Robbie will be a guest star in the season premiere of "Crossing Jordan" the NBC TV series on Monday, September 23, 2002 (8:30 PM Central time).
There's No Place like Home
A second season begins with a tense 90-minute episode (written by series creator Tim Kring) that finds Jordan (Jill Hennessy) in Los Angeles. She's trailing murderer Herman Redding (Jack Laufer), who previously tricked her into helping him gain a release from a mental-health facility. Back in Boston, there's political pressure to solve a series of killings, and Macy suspects that his friend, District Attorney Olson (William Russ), may be involved. Lorraine Toussaint joins the cast as coroner Elaine Deschamps. Woody: Jerry O'Connell. Matt: Robert Duncan McNeill. George Grebs: Fred Koehler. Martin Griffith: Christoper Boyer.
Paris in Wonderland
By Ian Spelling
"It's suggested to McNeill while he is being made up that Livingston [director] listened to him as much for his thoughts as a director as he did for his reasoning as a actor. McNeill, who has called the shots on 'Sacred Ground' 'Unity' and 'Someone to Watch Over Me,' smiles. 'That's nice,' he says. 'It may actually be a little bit true, too, even though I try not to talk like a director to a director when I'm not directing. There are those actors who will tell the director what to do and have lots of opinions, and I try not to do too much of that, My feeling is that when I'm not directing, whoever is directing has done his homework and is coming in with many thoughts and ideas I may not know about, and he wants me to listen as an actor.
"'So, I just try to do the one job that I'm doing, which is acting. I really embrace that. I find it distracting as an actor sometimes to think too much about where the camera is going or what other technical things are happening. I really try to not do that, although I like directing and I want to direct more--and maybe because some people see me a little bit as a director or at least know I have some experience, it sneaks out when I'm on the set acting. If there is a problem on the set, yeah, it has definitely helped that I've observed directors and directed myself. If I'm asked, I can sometimes help solve the problem.'"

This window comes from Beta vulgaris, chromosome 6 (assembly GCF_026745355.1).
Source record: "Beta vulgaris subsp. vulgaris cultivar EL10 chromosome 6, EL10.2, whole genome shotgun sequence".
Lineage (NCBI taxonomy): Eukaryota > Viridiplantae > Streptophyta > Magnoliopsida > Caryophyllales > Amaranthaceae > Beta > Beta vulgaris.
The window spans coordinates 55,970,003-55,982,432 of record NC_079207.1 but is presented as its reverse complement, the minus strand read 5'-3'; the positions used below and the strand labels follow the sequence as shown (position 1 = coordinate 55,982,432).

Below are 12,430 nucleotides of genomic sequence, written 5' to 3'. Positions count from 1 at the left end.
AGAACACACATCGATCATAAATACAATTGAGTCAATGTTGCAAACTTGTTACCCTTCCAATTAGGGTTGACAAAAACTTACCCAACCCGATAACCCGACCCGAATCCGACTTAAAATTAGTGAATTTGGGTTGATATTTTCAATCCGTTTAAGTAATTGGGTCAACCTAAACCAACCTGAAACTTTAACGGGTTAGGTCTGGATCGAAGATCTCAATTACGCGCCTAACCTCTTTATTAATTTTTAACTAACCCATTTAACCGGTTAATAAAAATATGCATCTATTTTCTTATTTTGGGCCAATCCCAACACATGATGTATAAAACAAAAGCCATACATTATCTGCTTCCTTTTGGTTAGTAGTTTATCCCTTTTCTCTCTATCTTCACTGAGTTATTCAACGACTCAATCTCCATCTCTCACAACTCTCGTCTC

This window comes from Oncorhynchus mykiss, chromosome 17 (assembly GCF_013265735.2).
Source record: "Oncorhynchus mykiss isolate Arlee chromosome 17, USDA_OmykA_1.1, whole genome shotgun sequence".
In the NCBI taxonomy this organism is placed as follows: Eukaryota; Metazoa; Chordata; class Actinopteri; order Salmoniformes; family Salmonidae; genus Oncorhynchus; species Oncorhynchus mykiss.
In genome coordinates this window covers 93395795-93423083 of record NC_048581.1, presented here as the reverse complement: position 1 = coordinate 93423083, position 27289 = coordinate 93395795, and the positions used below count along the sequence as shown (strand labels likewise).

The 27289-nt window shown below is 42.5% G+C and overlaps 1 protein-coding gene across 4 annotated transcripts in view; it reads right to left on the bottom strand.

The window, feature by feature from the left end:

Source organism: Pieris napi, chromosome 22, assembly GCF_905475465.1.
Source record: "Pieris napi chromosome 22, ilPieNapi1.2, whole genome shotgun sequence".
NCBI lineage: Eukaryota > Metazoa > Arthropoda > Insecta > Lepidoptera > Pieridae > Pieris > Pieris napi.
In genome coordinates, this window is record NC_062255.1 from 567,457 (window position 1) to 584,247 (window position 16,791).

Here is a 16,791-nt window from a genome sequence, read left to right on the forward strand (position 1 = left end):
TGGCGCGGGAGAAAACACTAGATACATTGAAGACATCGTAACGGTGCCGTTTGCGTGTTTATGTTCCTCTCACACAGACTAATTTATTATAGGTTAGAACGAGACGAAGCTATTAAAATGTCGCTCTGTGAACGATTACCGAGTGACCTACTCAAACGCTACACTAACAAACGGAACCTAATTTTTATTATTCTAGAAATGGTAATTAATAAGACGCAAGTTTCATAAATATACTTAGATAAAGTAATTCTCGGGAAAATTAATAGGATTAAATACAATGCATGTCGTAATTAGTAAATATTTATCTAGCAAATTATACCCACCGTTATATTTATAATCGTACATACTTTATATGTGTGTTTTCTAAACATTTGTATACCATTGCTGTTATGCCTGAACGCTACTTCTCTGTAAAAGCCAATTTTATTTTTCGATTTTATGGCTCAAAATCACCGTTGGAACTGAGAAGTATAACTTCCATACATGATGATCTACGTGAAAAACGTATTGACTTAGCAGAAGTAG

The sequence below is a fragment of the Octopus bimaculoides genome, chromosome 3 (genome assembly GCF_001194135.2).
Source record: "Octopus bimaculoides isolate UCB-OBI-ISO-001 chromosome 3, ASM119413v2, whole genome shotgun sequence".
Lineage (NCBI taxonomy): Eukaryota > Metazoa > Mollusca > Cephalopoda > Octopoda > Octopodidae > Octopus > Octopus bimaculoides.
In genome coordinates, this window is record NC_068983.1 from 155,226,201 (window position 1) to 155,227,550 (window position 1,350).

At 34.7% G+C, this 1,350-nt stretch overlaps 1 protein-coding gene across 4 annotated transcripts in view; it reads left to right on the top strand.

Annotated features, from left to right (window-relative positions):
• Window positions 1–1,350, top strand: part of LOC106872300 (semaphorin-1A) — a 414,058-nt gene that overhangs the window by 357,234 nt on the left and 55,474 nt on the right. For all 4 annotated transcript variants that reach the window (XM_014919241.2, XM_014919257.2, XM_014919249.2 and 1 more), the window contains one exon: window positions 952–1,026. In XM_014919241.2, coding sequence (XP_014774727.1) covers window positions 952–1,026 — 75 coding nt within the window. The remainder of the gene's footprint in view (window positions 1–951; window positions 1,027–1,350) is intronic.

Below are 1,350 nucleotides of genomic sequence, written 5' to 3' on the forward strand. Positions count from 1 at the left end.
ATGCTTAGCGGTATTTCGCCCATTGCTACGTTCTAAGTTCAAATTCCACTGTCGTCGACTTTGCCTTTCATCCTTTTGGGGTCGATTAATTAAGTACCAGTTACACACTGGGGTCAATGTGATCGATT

"Directing, which McNeill yearns to do again. As soon as possible, in fact. He's not currently lined up to step back behind the Voyager camera, but hopes the powers-that-be will find an episode for him later this season. 'I've done three shows so far and I'm very proud of them,' he says. 'They all turned out really well. I think everybody has enjoyed it when I've directed. I enjoyed it when I directed. Star Trek has given many people the opportunity to direct and to produce, to expand their careers beyond acting....There are a lot of politics involved. They have to be careful that it doesn't get out of hand. So, they've been very supportive of me directing, but also very careful.